Yes, your employee health benefits are under attack by the Cadillac tax! This tax may not be here yet, but it is responsible for the accelerated reduction in your benefits over the past several years.
This attack takes a form that most employees have learned to accept. Once in place, the resulting reduced health benefits are permanent . As long as employees don’t complain or leave jobs to take better health benefits elsewhere, employers have no incentive to stop the attack. Burdened with the legal obligation to provide health benefits for their employees, employers feel they have no other choices if they are to contain the growth of costs. They use any and all methods legally available to them. This reduction in health benefits is occurring irrespective of how “generous” company health plans actually are today. Perpetually high, health cost inflation makes today’s “Chevy” health plan, tomorrow’s “Cadillac” health plan.
Armed with the health benefit definition for what is considered “too generous” ($10,200 single coverage, $27,500 family coverage), the Cadillac tax has given employers an excuse to accelerate the reduction in health benefits process. They are taking advantage of it.
The Employer’s Attack on Employee Health Benefits
For many employees, total compensation includes health benefits (as well as wages, pension benefits, vacation, and paid leave). For every company that competes on the global marketplace, employee compensation is a cost that must be minimized whenever possible. In the 1980s when defined benefits pension obligations became too costly, companies moved employees into defined contribution pensions (401Ks). It is now time to target employee health benefits in the same way; namely, by transferring the financial risk of the benefit costs onto employees and away from the employer. The delay in the application of the Cadillac tax (pushed back to 2020 this past December) gives employers added time to gradually reduce the health benefit so that employee reaction is muted. What are employees getting in return for reduced health benefits? …Increased wages to compensate? …Increased pension benefits? Increased paid leave?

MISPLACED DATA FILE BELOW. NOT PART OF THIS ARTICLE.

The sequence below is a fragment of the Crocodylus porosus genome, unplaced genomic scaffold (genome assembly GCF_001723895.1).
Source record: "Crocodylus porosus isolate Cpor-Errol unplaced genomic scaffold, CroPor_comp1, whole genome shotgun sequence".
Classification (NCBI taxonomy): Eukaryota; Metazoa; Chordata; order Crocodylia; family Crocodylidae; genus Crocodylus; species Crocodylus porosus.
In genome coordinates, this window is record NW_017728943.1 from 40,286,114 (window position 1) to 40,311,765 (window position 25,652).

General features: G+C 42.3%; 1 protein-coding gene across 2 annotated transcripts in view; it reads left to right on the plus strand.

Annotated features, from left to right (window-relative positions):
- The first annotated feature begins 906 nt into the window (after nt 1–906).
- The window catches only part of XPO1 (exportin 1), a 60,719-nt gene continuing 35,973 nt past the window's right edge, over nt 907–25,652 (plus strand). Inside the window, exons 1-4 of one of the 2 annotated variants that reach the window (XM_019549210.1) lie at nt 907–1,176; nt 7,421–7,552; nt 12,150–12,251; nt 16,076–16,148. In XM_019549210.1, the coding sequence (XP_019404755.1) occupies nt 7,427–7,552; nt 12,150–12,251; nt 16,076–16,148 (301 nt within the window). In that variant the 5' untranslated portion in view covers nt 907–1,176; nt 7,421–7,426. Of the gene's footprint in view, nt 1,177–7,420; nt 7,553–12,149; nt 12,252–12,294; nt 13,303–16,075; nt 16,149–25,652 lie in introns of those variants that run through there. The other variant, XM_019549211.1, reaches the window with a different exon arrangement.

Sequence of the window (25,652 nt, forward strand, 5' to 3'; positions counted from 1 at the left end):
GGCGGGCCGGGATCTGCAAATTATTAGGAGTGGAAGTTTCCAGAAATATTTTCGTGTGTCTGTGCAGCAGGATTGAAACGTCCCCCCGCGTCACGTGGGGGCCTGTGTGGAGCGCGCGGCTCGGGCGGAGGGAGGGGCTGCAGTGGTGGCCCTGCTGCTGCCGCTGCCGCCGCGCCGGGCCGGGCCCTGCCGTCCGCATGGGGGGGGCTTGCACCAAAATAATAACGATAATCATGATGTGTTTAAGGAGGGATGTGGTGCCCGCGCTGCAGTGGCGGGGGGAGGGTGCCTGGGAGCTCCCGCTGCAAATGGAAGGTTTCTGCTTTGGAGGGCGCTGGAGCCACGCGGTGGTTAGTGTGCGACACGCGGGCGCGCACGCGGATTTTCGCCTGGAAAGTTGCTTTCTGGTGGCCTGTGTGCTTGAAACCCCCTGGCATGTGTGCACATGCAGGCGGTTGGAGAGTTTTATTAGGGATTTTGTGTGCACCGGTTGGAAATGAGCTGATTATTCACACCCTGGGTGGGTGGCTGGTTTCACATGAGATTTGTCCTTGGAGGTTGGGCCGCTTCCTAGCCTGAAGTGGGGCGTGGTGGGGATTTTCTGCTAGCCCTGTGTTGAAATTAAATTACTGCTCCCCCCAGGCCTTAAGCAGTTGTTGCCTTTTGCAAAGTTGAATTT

Employers are utilizing a number of strategies to reduce health benefits. They include:
- Shift costs to employees. Employers are replacing popular low cost-share health plans (like Preferred Provider Organization plans) with high cost-share High Deductible Health Plans (HDHP). While only 8% of all covered employees where covered by HDHPs in 2009, 24% are covered today according to the Employer Health Benefits: 2015 Annual Survey by the Kaiser Family Foundation.
- Reduce medical benefits. Employer-sponsored insurance plans are not subject to Essential Health Benefit mandates, so they do not have to provide minimum health care benefits.
- Eliminate health benefits for spouses who were eligible for coverage through their own employer. One spouse with minimal coverage will no longer be able to opt for other spouse’s more “generous” coverage.
- Decrease employer subsidizes to family coverage. Family coverage is already subsidized less than single coverage. Future family coverage subsidizes can be further reduced, especially if the employee pool is minimally affected.
- Remove higher cost hospitals and medical providers from network coverage. Employers are creating their own health care benefit networks. The employer negotiates lower rates with these providers and narrows the selection of providers meeting these lower costs (narrow networks).
- Limit or eliminate out-of-network reimbursement. By creating their own networks, employers can move all of the cost of out-of-network claims to the employee (Exclusive Provider Organizations (EPOs)).